I did think I would produce a blog entry or two while I was home, but it turned out that I was away. Visiting home but away on holiday. I found I had little inclination and less time for any of this bloggety-blogging.
It’s an odd sort of existence we’re living, Mrs SC and myself. Away in Brussels, physically, at work and play for weeks, even months at a time; but spiritually, emotionally (and legally – for the purpose of taxation) still anchored at home in Gothenburg.
An open question
Where we are mentally is an open question.
We flew into Gothenburg at the beginning of August, took ourselves home and spent several happy hours enjoying the familiarity and comfort of our own four walls. Our sofa, our books, the views from our windows, the taste of cold, fresh, soft water from our tap in our kitchen. And our glassed-in balcony, especially that, where I sit to drink my tea in the early morning light, where we sit to sip our nightcaps in the soft gloaming before going to bed.
Three weeks we were there, and not a dead day. There was always something to do, somewhere to go, friends to meet, old familiar haunts to visit, changes to note. All through the long, drawn-out Scandinavian summer days and the short, somewhat cooler, Scandinavian summer nights.
Everybody we met told us how lucky we were with the weather. July, they said, shaking their heads. June, they sighed, shivering. But August – in August the sun shone. It shone almost every day we were home. And every day we checked the weather apps for Brussels and saw: cloudy, overcast, chance of rain, thunder. With what Schadenfreud we looked up from our smartphones and congratulated one another on having come home for our holidays! This, we told each other, this is what it’s really like. (Forgetting the rain and the storm and the ice in the winter, forgetting the long, dark nights punctuated by short dull days.) No, no, this, this is home.
Places resonate, especially places one has visited many times before, where things have happened and the fabric of the place is dense with memory. Here’s one such. Trädgårdsföreningen – the Garden Society park.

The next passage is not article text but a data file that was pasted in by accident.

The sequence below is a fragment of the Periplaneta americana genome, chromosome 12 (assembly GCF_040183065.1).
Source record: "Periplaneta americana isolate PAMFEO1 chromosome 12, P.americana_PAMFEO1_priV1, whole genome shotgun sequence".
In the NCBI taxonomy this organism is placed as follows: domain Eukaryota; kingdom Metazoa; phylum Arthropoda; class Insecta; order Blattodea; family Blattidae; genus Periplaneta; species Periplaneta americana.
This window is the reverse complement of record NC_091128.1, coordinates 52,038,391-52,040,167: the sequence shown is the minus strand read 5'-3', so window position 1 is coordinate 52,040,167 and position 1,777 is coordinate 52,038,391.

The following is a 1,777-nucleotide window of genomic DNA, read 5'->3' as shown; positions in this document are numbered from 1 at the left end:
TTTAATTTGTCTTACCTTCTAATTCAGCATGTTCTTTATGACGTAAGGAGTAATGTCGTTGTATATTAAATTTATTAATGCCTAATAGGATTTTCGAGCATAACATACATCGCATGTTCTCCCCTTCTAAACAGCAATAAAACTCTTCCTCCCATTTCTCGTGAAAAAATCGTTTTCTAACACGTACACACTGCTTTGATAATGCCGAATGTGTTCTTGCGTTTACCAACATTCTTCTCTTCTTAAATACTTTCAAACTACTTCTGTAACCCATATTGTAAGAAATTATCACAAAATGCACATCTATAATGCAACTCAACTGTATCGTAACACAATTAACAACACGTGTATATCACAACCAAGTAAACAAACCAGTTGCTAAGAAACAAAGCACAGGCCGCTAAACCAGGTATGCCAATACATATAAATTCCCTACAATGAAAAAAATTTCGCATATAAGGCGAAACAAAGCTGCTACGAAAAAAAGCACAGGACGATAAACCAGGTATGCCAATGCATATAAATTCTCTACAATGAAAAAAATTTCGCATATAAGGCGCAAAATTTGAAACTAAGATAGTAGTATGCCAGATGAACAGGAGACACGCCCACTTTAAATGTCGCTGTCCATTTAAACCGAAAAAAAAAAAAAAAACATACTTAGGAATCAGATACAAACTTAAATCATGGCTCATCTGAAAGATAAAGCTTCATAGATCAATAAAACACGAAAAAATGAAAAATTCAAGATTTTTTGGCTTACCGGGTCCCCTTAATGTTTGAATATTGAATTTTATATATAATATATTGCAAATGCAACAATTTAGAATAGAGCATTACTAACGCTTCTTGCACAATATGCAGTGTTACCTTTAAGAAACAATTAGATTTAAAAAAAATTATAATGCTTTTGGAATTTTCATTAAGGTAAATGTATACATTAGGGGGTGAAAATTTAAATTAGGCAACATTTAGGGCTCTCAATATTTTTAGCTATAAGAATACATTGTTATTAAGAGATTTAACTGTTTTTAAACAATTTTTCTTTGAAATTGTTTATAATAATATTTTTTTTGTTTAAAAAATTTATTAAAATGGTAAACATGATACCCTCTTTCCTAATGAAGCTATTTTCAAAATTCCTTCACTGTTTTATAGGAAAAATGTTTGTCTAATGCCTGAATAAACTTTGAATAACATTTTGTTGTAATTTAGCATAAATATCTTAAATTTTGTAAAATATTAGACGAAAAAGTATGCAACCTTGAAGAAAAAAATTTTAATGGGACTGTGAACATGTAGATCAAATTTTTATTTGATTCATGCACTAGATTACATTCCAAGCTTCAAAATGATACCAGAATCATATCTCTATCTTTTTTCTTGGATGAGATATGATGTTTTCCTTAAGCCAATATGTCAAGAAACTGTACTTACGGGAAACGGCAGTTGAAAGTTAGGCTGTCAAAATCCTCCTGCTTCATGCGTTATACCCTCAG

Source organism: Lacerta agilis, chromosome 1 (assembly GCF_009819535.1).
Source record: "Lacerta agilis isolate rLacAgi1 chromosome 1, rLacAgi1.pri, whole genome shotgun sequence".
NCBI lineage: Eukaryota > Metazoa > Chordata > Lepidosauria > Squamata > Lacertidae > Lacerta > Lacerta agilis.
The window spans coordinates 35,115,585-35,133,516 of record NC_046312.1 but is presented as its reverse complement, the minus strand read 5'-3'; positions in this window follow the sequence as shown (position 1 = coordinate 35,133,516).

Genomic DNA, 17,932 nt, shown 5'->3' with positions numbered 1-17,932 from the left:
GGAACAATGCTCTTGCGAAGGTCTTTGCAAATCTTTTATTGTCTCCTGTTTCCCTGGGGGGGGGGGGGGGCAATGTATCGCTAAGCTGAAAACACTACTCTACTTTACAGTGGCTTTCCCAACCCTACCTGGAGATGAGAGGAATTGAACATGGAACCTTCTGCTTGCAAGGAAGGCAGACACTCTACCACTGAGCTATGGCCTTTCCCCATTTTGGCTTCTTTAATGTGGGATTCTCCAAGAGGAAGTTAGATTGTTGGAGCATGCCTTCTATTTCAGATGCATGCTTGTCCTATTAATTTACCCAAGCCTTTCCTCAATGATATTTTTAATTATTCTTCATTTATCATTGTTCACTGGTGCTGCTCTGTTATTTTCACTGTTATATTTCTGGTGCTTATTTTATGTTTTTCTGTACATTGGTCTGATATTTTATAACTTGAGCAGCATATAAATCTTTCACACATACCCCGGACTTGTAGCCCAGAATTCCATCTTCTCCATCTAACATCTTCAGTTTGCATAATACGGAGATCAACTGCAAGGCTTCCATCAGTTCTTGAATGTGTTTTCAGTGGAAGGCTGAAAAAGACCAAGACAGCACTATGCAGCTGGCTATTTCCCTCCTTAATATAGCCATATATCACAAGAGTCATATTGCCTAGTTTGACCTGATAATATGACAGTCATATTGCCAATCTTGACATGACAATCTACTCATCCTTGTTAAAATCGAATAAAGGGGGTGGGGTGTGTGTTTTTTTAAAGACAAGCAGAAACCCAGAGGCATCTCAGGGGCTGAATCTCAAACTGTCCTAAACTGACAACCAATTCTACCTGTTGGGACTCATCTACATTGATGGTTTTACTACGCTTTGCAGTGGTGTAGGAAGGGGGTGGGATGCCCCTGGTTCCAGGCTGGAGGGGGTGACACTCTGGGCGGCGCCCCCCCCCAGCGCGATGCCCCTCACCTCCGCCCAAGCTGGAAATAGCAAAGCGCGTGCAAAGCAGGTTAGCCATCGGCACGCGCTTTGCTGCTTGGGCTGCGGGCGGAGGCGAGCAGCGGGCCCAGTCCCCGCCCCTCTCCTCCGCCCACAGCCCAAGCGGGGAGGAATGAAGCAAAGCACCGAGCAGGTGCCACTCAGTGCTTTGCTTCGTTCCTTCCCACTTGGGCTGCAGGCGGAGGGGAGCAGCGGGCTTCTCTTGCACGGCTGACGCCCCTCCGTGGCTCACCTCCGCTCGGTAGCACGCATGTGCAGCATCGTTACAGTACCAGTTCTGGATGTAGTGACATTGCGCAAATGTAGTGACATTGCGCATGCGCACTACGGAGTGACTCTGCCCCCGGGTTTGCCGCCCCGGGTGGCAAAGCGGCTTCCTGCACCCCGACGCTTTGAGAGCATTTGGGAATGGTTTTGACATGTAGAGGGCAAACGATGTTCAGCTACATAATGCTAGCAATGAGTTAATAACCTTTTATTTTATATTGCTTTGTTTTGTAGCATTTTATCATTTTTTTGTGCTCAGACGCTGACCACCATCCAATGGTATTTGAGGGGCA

Only apparently abstract, because after you’ve stared at them for some time you suddenly see a face, a profile, a nose and lips, a chin and a forehead, and then you realise there are faces everywhere in the sculptures, smiling, frowning, gazing profoundly or blankly into the middle distance. Knock on one, hear its tone.
“Caldera”, “Points of View”, “Mixed Feelings”. Good titles.
I saw the sculptures my first Monday at home in Gothenburg, and again on my last Thursday. My last Thursday after sitting by the Bältespännar fountain just outside the park entrance, watching a piece of performance art being filmed.
A woman dressed and made-up to look like a statue, a living statue, walking slowly, meditatively in a wide circle around the fountain past the children playing in the spray of the water, past the young families, past the schoolchildren in a group with their teacher. Followed and filmed, not just by her own two cameramen, not just by me, but also by the families, by the schoolchildren, by random passers-by with their mobile phones.
And back in the park, that first Monday, beyond Tony Cragg’s sculptures, beyond the palm house, in the rose garden with more fountains and children playing. I sat on a bench in the sun next to a mother with her young son. As he ran about, she followed him with her eyes and sometimes her voice, calling out in a language not Swedish. An older man sitting along the bench from her asks, is that Portuguese?
She laughs and tells him, no, it’s Bulgarian.
That’s a long way, she says.
Yes, he says, days. There was always a break at Istanbul though. This was a long time ago, back before they built the bridge. You had to wait for the ferry.
I’ve never been to Istanbul, the woman says.
It’s a great city, he says. You should go.
I miss this. Being able to eavesdrop on a conversation. I can’t do it in Brussels – unless people are speaking English or Swedish – I can only watch body language and make a guess at what’s going on. It’s quite fun, but it’s not the same.
That first Monday, when the sun got too hot, I took myself indoors, into the empty dusk of The Rose Cafe – everyone, all the sun-starved Swedes, all the foreign tourists, they were all outside. I bought a salad and sent a text message and waited to meet my friend Kristina. As I arrived in Gothenburg, so she was leaving. That first Monday in August was our one day of overlap.
Trädgårdsföreningen’s rose garden is where we first met, years ago. We were both taking part in an Internet-based competition to find someone to represent the Swedish Hostelling Association for a summer reality show/vlog. Competitors, but we had similar ideas about authorial self-promotion and we pooled resources for a promo pitch. It’s still up on my YouTube site. We neither of us won the competition, which was a bit of a disappointment at the time, but we did find one another. We were both wannabe authors. Now that just describes me. Kristina is an author, a published author with four titles to her name, two of which – the two on the table – came out this year. It’s obvious which one of us had the gumption and get-up-and-go.
And that was just the Monday. There was more, much more to come. Maybe there’ll be more here in a future blog post, but for now I think I’ll close.
Here’s hoping your summer holiday (or your winter holiday, if you live in the opposite hemisphere) was just as enjoyable.
This article was written for the #Blogg52 challenge.